This is a competing renewal for a project (DA007215-14) whose goal is to identify the structural requirements for cannabinergic activity through the synthesis of novel ligands aimed at modulating the function(s) of key cannabinergic proteins. These include the two cannabinoid receptors (CB1, CB2), the endocannabinoid deactivating enzymes (FAAH, MGL), and the transporter system (AT). This project has led to the development of key cannabinergic ligands currently in wide use by the research community, as well as novel drug leads. Recent developments in the field have motivated us to widen the project's scope to include monoacylglycerol lipase (MGL) as a novel cannabinergic target as well as azetidine analogs a promising new class of CB1 antagonists, allowing for the development of novel ligands and drugs with improved pharmacological profiles and broader therapeutic utility. We are also intensifying our efforts to develop improved 2AG analogs and probes, a goal that has not received due attention in the field. Our drug design and synthesis efforts encompass three approaches: 1) Novel cannabinoid analogs with improved water solubility and peripheral action. This will be accomplished through the introduction of heteroatoms in the cannabinoid side chain and tricyclic ring structures. 2) Novel 2-arachidonoyl glycerol (2AG) and arachidonoylethanolamine (AEA) analogs, with well-defined conformations. 3) Azetidine analogs representing a novel class of CB1 antagonists with improved pharmacological profiles. We shall study the stereoelectronic and physiochemical properties of the most successful novel compounds theoretically and by high-resolution NMR in solution and in membranes. Additionally, the nature of the ligand- receptor interaction will be explored through CB1 and CB2 receptor models. All new compounds will be tested for their affinities and functional properties (as agonists, antagonists or inverse agonists) for CB1 and CB2, while the endocannabinoid analogs will also be evaluated as substrates or inhibitors of FAAH, MGL and AT. The ability of the most successful compounds to cross the blood-brain barrier will be determined in vivo. The in vivo evaluation of key compounds will be carried out collaboratively at no cost to this grant.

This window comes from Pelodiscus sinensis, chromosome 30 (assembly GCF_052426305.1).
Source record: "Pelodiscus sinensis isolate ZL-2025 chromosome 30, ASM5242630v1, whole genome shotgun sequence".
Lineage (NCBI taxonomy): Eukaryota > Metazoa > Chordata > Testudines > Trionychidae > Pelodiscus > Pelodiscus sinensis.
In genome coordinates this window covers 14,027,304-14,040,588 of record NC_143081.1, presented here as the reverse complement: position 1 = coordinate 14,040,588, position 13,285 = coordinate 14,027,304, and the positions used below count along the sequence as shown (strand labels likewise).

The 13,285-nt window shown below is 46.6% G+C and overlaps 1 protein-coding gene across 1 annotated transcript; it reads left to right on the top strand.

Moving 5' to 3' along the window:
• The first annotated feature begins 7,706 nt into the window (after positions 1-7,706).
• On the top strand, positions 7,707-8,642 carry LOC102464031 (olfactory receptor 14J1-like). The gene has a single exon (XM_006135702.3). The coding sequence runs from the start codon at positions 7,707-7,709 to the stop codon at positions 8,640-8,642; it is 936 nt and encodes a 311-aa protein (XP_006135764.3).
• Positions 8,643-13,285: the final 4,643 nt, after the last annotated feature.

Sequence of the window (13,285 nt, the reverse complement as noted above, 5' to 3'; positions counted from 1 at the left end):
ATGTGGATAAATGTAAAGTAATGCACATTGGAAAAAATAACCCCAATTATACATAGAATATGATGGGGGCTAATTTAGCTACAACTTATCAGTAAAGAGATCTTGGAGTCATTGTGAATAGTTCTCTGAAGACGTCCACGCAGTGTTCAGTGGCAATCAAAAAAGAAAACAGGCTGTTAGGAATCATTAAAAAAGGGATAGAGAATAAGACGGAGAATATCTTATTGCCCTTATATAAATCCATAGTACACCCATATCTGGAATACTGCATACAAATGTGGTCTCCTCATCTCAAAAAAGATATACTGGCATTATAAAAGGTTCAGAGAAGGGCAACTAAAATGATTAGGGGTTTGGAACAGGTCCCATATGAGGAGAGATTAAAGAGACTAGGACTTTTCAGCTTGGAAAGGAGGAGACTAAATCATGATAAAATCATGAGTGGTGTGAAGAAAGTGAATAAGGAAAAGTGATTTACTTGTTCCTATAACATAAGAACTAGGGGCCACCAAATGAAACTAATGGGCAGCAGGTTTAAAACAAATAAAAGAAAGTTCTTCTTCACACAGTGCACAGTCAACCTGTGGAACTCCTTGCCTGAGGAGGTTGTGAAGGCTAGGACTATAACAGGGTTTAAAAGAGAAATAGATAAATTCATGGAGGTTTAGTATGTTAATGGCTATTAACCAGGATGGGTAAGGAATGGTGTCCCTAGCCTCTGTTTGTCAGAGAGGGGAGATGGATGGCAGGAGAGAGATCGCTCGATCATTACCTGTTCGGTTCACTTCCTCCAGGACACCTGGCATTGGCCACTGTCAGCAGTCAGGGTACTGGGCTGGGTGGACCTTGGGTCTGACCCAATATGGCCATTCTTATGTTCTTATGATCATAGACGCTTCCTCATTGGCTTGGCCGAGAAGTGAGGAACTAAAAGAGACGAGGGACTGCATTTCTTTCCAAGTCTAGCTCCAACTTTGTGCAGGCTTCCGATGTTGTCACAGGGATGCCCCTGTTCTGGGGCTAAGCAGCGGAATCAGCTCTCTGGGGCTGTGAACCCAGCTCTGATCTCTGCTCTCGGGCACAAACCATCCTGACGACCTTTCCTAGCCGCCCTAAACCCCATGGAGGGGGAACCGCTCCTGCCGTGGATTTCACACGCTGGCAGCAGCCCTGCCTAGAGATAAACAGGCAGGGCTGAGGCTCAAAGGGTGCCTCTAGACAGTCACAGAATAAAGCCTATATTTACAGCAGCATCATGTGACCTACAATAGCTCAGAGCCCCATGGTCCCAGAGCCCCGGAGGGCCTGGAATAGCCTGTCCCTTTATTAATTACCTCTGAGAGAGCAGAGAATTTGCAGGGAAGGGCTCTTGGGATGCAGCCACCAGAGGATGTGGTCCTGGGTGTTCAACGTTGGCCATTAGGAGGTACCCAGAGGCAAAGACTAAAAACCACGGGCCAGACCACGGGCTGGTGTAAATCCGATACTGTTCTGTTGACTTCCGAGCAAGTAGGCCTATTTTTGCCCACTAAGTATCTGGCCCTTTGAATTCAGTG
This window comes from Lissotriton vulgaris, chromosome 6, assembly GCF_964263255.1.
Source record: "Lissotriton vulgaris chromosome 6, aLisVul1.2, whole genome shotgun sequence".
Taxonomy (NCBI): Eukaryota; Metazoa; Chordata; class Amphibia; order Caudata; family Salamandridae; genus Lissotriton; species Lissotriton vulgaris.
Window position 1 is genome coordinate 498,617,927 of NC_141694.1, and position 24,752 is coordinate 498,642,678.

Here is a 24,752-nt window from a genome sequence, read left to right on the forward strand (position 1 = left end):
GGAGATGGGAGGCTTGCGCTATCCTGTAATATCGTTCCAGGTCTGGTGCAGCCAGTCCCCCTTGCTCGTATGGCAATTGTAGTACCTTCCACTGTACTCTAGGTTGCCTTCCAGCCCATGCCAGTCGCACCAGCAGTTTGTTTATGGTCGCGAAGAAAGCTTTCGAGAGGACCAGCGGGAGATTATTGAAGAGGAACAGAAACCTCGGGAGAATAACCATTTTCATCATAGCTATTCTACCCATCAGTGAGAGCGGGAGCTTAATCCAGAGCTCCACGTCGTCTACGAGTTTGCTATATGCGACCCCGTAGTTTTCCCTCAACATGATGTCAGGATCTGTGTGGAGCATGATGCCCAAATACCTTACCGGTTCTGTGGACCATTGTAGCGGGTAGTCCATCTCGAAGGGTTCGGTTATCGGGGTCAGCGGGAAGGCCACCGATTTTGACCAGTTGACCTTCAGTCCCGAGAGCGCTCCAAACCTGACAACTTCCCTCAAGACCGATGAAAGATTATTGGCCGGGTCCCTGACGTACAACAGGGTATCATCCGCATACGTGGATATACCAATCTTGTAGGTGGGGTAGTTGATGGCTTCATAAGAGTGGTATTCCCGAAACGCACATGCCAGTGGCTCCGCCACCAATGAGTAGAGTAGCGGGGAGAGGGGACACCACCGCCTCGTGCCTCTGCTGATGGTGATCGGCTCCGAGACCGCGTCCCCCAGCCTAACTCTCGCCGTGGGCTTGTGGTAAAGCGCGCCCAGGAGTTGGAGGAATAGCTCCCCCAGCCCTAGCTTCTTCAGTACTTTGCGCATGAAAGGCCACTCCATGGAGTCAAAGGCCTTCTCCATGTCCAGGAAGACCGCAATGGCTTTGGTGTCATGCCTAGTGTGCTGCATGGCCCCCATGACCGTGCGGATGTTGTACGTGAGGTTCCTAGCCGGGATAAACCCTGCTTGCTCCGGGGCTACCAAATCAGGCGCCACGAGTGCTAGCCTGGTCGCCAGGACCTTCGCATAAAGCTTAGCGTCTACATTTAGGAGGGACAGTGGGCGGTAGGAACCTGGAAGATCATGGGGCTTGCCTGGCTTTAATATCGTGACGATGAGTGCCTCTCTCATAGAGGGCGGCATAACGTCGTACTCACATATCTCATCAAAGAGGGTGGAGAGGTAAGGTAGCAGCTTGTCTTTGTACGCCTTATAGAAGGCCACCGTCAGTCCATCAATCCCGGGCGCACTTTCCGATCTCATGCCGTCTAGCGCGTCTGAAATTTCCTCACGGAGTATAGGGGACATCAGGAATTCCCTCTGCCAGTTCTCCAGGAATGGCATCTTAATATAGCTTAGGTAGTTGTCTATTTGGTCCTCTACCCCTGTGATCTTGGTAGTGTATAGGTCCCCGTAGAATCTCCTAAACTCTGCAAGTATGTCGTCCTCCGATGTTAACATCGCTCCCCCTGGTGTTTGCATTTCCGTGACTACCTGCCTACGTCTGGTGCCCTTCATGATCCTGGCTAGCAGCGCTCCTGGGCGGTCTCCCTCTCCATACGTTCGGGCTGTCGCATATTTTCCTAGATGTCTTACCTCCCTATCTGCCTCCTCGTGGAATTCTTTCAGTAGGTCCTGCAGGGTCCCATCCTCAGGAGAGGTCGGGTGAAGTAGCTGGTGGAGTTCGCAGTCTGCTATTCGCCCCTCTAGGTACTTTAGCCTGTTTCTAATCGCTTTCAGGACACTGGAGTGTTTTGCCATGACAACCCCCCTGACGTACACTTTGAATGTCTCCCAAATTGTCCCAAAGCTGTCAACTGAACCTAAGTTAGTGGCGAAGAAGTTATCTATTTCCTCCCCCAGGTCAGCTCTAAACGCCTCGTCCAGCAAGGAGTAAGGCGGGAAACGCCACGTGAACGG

The development of medications to combat substance abuse and its myriad collateral ill-effects is of primary importance to NIDA and to national public health. Furthermore, the use of opioids as analgesic agents introduces serious abuse potential and invites development of analgesic medications with low or no abuse potential. The long-term goals of this application are to develop: (a) novel therapeutic medications for the treatment of cannabis, nicotine and stimulant abuse and (b) novel non-opioid analgesics devoid of undesirable side effects.
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